Worcestershire Probate RecordsEdit This Page

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Contents

Getting Started

Probate is the legal court process by which the estate of a deceased person is distributed to his or her heirs. Probate records include wills and administrations. This article is about probate records in Worcestershire. See England Probate Records for a general description of probate records in England.

1858 to the Present

Beginning in 1858, the Principal Probate Registry had the authority for probating estates. Click on the link to learn more.

Before 1858

Before 1858, Church of England ecclesiastical courts had authority for this process. To search for a pre-1858 probate record in Worcestershire, follow these steps:

Step 1. Search Indexes

Here are some online indexes to probate records that include individuals who lived in Worcestershire. Search these indexes first:

  • Fry, Edward Alexander. Calendar of Wills and Administrations in the Consistory Court of the Bishop of Worcester 1451-1600. London: The British Record Society, Limited, 1904. Free online version at Google Books
  • Fry, Edward Alexander. A Calendar of Wills and Administrations Registered in the Consistory Court of the Bishop of Worcester, Volume I, Part I: 1451-1642. London: The British Record Society, Limited, 1899. Free online version at Google Books TheGenealogist.co.uk pay website
  • Fry, Edward Alexander. A Calendar of Wills and Administrations Preserved in the Consistory Court of the Bishop of Worcester, Volume II, Part I: 1601-1614. London: The British Record Society, Limited, 1907. Free online version at Google Books
  • Fry, Edward Alexander. A Calendar of Wills and Administrations Preserved in the Consistory Court of the Bishop of Worcester, Volume II, Part II: 1614-1625. London: The British Record Society, Limited, 1907. Free online version at Google Books
  • Worcestershire Peculiars Wills Index to 1840s - created by Worcestershire County Council
  • Prerogative Court of the Archbishop of Canterbury 1384-1858, which was the highest court in England


Indexes at The Family History Library or through a Family History Center. Episcopal Consistory Court of The Bishop Of Worcester 1661-1858


Did you find a reference to a probate record?

  • If yes, go to Step 4 below.
  • If no, go to Step 2 below.

Step 2. Identify when and where your ancestor died

Determine when your ancestor died. If you aren't sure, use an approximate date. 

Determine where your ancestor died. It is easier to find a probate record if you know whether the place where your ancestor lived or died is a parish. To learn whether it is a parish, look it up in a gazetteer. Here is a link to the 1872 Imperial Gazetteer of England and Wales online:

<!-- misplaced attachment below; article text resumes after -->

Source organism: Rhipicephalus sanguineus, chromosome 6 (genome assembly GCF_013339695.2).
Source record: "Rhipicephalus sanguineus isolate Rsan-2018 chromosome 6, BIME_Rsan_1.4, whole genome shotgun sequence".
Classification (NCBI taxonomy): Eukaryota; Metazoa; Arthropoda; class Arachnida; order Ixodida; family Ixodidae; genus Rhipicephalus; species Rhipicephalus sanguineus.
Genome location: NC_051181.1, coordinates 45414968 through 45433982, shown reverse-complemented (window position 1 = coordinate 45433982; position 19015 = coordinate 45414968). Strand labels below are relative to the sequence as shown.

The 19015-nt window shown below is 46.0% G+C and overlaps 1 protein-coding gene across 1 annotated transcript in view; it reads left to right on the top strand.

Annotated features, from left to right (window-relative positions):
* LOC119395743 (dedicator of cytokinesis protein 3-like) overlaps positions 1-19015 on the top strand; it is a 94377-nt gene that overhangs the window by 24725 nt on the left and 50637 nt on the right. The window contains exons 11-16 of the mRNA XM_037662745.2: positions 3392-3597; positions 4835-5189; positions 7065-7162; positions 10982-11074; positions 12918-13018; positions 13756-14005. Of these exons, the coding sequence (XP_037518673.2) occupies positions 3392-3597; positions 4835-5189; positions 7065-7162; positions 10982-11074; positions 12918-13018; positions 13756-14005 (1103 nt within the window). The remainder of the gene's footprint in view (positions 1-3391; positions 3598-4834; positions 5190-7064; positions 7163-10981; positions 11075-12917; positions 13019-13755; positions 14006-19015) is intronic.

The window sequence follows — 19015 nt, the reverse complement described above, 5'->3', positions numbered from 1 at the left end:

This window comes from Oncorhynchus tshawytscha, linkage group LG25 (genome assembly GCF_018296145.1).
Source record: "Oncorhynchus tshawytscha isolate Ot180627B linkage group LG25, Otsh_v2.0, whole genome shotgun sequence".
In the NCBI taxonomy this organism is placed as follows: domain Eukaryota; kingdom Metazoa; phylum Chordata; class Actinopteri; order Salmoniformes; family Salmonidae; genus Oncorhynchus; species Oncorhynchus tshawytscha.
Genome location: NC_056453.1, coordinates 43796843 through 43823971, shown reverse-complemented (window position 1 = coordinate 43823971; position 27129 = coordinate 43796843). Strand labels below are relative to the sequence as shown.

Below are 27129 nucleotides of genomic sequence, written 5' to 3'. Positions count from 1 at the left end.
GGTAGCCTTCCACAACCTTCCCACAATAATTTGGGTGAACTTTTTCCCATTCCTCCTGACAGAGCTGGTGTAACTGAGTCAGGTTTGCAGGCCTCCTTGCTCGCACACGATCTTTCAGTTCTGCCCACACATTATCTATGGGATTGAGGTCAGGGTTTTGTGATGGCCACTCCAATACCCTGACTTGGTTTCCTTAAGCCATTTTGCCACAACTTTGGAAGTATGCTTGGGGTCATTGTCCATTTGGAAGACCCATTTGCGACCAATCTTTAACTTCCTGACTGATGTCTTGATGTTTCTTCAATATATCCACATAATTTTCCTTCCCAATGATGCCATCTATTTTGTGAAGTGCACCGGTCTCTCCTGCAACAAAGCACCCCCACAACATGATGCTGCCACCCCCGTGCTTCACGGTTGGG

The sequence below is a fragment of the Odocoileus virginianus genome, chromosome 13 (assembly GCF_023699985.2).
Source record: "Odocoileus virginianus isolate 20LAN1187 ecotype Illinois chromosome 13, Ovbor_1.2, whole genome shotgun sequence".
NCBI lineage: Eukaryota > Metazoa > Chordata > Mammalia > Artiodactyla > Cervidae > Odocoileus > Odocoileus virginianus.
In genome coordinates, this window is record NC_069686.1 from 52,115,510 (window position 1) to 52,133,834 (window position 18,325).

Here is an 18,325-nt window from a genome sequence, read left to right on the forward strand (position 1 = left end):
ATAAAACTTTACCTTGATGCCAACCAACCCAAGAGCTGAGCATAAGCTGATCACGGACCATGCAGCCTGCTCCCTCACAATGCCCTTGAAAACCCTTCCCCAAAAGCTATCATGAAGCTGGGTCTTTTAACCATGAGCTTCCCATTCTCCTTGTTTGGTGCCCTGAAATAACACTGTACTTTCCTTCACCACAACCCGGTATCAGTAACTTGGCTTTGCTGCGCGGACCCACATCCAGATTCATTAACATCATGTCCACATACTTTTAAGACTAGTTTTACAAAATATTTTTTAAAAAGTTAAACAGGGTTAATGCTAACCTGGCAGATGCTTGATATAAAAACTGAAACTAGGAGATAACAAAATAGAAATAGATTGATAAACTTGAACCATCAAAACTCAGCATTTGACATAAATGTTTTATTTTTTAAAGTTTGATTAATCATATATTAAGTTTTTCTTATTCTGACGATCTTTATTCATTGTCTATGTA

The gazetteer will either tell you:

  • A place is a parish, or
  • What parish it is a part of, or
  • What place it is near.

If the latter, look that place up in the gazetteer and see if it is a parish.

Once you have identified the parish, go to Step 3.

Step 3. Identify court jurisdictions by parish

Once you have identified the parish where your ancestor lived or died, learn which courts had jurisdiction over it then search indexes for those courts. Every town and parish in Worcestershire fell under the probate jurisdiction of a primary court and several secondary courts. Click on a link below for the letter the parish begins with to determine the courts having probate jurisdiction over that parish:

 A   B   C   D-G   H-J   K-N   O-R   S   T-V   W-Z


Step 4. Obtain a copy of the probate record

Once you have found an index reference to a probate, obtain a copy of the record. Do so by one of these methods:

  • Visit or contact the record office that has the original records in its collection.
  • Visit the Family History Library or a family history center and obtain a copy of the record on microfilm. For more information, click on a court name below.

Worcestershire Probate Courts

Most of Worcestershire was under the pre-1858 probate jurisdiction of either the Court of the Bishop of Worcester (Episcopal Consistory) or the Court of the Bishop of Hereford (Episcopal Consistory).  The majority of probate searches will be in the records of these two courts and their superior courts.  However, the following smaller courts also had some pre-1858 jurisdiction within the county. Click on a court name to learn about records and indexes.



 

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  • This page was last modified on 11 November 2014, at 23:53.
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